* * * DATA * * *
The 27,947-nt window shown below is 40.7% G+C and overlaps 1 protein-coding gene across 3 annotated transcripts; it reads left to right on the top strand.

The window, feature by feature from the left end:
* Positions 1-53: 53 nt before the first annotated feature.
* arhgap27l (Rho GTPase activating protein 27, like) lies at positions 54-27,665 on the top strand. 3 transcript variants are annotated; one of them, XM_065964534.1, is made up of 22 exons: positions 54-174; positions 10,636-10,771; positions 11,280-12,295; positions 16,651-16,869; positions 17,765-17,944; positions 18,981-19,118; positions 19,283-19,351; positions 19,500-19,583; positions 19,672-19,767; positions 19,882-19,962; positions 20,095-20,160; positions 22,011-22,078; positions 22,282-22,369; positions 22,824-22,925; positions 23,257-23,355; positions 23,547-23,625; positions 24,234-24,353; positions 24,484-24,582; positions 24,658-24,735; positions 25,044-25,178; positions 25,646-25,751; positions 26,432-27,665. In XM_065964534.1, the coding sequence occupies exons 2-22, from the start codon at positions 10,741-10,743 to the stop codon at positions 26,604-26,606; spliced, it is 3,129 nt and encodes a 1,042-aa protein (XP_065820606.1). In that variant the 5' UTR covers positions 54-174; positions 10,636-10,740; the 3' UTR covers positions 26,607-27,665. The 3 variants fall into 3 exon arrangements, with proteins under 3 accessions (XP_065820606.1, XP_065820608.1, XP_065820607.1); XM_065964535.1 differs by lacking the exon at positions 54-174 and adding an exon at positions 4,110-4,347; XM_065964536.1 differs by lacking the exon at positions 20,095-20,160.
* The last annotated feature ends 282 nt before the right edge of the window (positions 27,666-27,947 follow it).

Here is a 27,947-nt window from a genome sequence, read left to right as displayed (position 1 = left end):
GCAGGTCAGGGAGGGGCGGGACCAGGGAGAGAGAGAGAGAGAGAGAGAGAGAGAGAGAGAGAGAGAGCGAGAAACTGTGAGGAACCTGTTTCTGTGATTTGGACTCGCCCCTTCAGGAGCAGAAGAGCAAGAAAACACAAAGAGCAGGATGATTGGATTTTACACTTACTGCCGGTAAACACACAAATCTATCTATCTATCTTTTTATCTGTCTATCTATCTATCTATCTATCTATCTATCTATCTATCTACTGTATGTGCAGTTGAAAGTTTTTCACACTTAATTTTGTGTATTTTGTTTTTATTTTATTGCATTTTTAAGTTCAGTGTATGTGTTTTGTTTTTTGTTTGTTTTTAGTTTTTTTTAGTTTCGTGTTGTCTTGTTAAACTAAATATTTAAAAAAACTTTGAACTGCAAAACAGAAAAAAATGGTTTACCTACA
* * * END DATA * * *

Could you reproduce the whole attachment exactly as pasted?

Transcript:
The 27,947-nt window shown below is 40.7% G+C and overlaps 1 protein-coding gene across 3 annotated transcripts; it reads left to right on the top strand.

The window, feature by feature from the left end:
* Positions 1-53: 53 nt before the first annotated feature.
* arhgap27l (Rho GTPase activating protein 27, like) lies at positions 54-27,665 on the top strand. 3 transcript variants are annotated; one of them, XM_065964534.1, is made up of 22 exons: positions 54-174; positions 10,636-10,771; positions 11,280-12,295; positions 16,651-16,869; positions 17,765-17,944; positions 18,981-19,118; positions 19,283-19,351; positions 19,500-19,583; positions 19,672-19,767; positions 19,882-19,962; positions 20,095-20,160; positions 22,011-22,078; positions 22,282-22,369; positions 22,824-22,925; positions 23,257-23,355; positions 23,547-23,625; positions 24,234-24,353; positions 24,484-24,582; positions 24,658-24,735; positions 25,044-25,178; positions 25,646-25,751; positions 26,432-27,665. In XM_065964534.1, the coding sequence occupies exons 2-22, from the start codon at positions 10,741-10,743 to the stop codon at positions 26,604-26,606; spliced, it is 3,129 nt and encodes a 1,042-aa protein (XP_065820606.1). In that variant the 5' UTR covers positions 54-174; positions 10,636-10,740; the 3' UTR covers positions 26,607-27,665. The 3 variants fall into 3 exon arrangements, with proteins under 3 accessions (XP_065820606.1, XP_065820608.1, XP_065820607.1); XM_065964535.1 differs by lacking the exon at positions 54-174 and adding an exon at positions 4,110-4,347; XM_065964536.1 differs by lacking the exon at positions 20,095-20,160.
* The last annotated feature ends 282 nt before the right edge of the window (positions 27,666-27,947 follow it).

Here is a 27,947-nt window from a genome sequence, read left to right as displayed (position 1 = left end):
GCAGGTCAGGGAGGGGCGGGACCAGGGAGAGAGAGAGAGAGAGAGAGAGAGAGAGAGAGAGAGAGAGCGAGAAACTGTGAGGAACCTGTTTCTGTGATTTGGACTCGCCCCTTCAGGAGCAGAAGAGCAAGAAAACACAAAGAGCAGGATGATTGGATTTTACACTTACTGCCGGTAAACACACAAATCTATCTATCTATCTTTTTATCTGTCTATCTATCTATCTATCTATCTATCTATCTATCTATCTACTGTATGTGCAGTTGAAAGTTTTTCACACTTAATTTTGTGTATTTTGTTTTTATTTTATTGCATTTTTAAGTTCAGTGTATGTGTTTTGTTTTTTGTTTGTTTTTAGTTTTTTTTAGTTTCGTGTTGTCTTGTTAAACTAAATATTTAAAAAAACTTTGAACTGCAAAACAGAAAAAAATGGTTTACCTACA